Wednesday, August 1, 2018

July 2018 Recap

Goodbye July, hello August! I actually read 2 books and 1 novella in July! Woohoo! It's been quite a while since I got that much reading done in a month; it helped that the 2 books were both very enjoyable: Gail Carriger's Competence and Tahereh Mafi's Restore Me. The novella, however, was a bit of a different story. I was quite disappointed with Sarah J. Maas's A Court of Frost and Starlight. Sorta ranty review posting next week.

I also wrote my 300th review. When I started blogging 6 six years ago, I probably wouldn't have pictured myself having the dedication to write that number of reviews. Or still be blogging after 6 years, lol.

I hope you all enjoy the waning days of summer! The temps here in Florida won't get cooler for a while yet, but I'm totally ready for some sweater weather and fall Bath and Body Works scents! XD

Reviews Posted:

Featured Posts:

Monday, July 30, 2018

Review: Restore Me by Tahereh Mafi

Restore Me by Tahereh Mafi
Restore Me (Shatter Me #4)
By Tahereh Mafi
Publisher:
Harper
Format: Hardcover
Source: Purchased

To Sum It Up: Juliette is now supreme commander of The Reestablishment, ruling over all of the sectors of North America. She quickly finds, however, that the position entails so many more responsibilities than she ever imagined. Juliette also faces a possible threat from the other supreme commanders around the world for all of the upheaval she’s brought upon The Reestablishment, which seems determined to never release its hold on her.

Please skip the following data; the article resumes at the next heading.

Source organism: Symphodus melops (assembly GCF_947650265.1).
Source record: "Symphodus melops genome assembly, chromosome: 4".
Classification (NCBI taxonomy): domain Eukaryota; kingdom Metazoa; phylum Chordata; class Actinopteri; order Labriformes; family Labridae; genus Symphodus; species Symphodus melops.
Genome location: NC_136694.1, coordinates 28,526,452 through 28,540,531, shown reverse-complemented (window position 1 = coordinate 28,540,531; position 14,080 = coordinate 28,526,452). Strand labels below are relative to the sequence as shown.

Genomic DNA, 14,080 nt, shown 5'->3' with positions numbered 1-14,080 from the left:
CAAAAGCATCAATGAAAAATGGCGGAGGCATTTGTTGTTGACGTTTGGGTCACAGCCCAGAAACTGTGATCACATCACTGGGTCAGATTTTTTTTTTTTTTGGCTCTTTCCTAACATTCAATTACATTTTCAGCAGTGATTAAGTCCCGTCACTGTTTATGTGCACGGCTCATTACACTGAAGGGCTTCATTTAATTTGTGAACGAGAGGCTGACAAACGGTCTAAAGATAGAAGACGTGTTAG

Review: The continuation of series after they officially conclude makes me a bit apprehensive, especially when it’s a series that I absolutely loved, like Shatter Me. While what was then the final book, Ignite Me, left a few things unresolved, I was still satisfied with how the series ended. The news that there would be three new Shatter Me books gave me mixed feelings. I would never, ever say no to more Warner, but what if the new trilogy wasn’t as good as the original?

My skepticism was completely unwarranted because Restore Me turned out to be the Shatter Me book I didn’t know I needed. Reading this made me realize how much I’ve missed Tahereh Mafi’s gorgeous prose, Kenji’s hilarious snark, and Warner’s—well, everything about Warner. Since we’re discussing my favorite character in the series, both Warner and Juliette have POVs in Restore Me. EEK.